On June 2, 2023, when the first livestream of Mars started, the red planet looked a bit like a blurry peanut butter cookie.
Every 48 seconds, a new image beamed from the humble Visual Monitoring Camera (VMC) attached to the Mars Express orbiter. Better described as a security camera than a scientific instrument, the VMC was originally attached to the probe to keep an eye on the detachable Beagle-2 lander (which went missing on Mars in 2003).
The VMC “was there for one reason,” Simon Wood, an engineer who works on Mars Express and one of the livestream’s panelists, said during the livestream.
First Livestream From Mars
After Beagle-2 and Mars Express parted ways, the flight control team turned off the camera and left it that way for several years. When they turned it back on a few years ago, they found the same fuzzy camera as before, but the images had charm. The team started posting them to the European Space Agency’s (ESA) social media as “The Mars Webcam.”
“It’s very much the type of camera you would have [bought at] PC World,” said Wood, “in the early 2000s.”
The Red Planet
ESA sent Express to Mars to investigate the presence of water there, and it found strong evidence of liquid water under the polar ice caps and photographed valleys carved by rushing water (using the vastly superior High Resolution Stereo Camera). Its other instruments include a star camera, equipped with star charts, that allows it to orient itself in space based on the positions of different stars.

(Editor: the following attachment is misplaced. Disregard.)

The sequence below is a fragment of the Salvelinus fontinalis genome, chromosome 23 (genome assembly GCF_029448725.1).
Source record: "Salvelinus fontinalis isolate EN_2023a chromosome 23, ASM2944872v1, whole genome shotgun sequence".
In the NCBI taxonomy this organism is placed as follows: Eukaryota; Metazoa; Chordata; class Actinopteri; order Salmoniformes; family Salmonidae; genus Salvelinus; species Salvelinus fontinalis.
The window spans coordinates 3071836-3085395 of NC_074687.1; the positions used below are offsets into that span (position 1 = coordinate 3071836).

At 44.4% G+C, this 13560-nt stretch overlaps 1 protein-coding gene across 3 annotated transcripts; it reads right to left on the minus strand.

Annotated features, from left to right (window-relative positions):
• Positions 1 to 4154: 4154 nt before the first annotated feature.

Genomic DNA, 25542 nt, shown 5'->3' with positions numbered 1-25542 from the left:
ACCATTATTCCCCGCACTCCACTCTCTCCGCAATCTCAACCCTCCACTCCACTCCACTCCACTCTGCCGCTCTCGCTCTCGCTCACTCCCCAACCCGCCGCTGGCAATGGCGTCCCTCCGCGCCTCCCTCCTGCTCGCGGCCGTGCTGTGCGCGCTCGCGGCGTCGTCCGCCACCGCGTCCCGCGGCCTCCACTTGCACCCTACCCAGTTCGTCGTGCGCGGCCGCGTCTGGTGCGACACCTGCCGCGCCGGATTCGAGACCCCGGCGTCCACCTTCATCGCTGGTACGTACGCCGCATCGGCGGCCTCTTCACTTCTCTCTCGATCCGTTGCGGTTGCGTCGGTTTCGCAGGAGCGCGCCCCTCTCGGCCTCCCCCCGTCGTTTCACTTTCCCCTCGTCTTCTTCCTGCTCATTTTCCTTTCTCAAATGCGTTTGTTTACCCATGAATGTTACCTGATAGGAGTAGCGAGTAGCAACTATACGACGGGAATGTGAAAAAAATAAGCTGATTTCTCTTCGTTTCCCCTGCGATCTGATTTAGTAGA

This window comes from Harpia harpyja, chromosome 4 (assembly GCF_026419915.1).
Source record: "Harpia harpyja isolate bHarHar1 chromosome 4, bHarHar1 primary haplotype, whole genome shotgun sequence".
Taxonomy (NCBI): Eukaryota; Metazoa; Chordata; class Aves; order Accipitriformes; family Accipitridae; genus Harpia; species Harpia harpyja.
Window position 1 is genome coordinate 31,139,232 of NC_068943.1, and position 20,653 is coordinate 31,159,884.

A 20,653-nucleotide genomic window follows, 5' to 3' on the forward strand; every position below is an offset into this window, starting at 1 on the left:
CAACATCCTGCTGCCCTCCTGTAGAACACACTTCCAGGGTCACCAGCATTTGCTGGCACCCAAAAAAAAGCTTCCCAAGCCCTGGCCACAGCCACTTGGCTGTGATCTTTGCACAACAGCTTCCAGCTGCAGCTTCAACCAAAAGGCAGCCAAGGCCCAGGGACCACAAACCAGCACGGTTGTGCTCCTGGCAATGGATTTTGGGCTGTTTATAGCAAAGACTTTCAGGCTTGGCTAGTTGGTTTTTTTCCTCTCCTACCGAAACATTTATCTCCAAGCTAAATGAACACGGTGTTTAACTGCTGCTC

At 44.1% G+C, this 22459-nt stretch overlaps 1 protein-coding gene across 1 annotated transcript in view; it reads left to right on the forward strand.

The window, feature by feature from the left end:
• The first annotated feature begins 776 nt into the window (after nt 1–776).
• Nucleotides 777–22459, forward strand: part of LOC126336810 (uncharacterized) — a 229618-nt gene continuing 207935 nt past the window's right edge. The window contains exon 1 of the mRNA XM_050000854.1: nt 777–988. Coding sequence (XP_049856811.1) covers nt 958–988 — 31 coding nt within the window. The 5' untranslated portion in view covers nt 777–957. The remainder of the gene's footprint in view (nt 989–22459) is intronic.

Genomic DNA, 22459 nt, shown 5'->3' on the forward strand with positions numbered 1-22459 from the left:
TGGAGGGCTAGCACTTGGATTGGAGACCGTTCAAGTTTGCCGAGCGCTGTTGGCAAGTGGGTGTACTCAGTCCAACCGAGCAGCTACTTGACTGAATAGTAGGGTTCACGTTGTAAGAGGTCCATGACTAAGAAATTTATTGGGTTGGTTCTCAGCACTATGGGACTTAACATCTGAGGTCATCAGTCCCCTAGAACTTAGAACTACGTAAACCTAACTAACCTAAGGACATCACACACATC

Most of the images are fuzzy, but because Mars Express follows an elliptical orbit around the planet, it swings around close to it about three times an Earth day, allowing for much more dramatic pictures of the Martian surface.
Live Streaming a Planet
For the livestream, the craft flew pitched at just the right angle. This allowed the VMC to record the planet while the antenna could send the images back to Earth, approximately 190 million miles, or a 16-minute trip. So, the livestream wasn’t simultaneous, just as close to it as the speed of light (which governs the craft’s radio waves) would allow.
The stream marked the 20th anniversary of Express’ launch on June 2, 2003 with a two-year assignment. Thanks to some skillful handling, the probe has lasted 10 times that period and also got lucky a few times. The craft has some very real limits, including relying on aging lithium ion batteries, like those in an old cellphone.
The flight control team has tried to keep the batteries cold to prolong their lifespan, leading to some advice for phone owners.
“If you really want your mobile phone battery to last a long time, don’t discharge it more than 40 percent and keep it in the fridge at all times,” said Wood.
By the end of the stream, the Express was heading behind Mars, where the team would turn off many scientific instruments to conserve power and take it easy on the batteries.
Read More: Chasing Life on Mars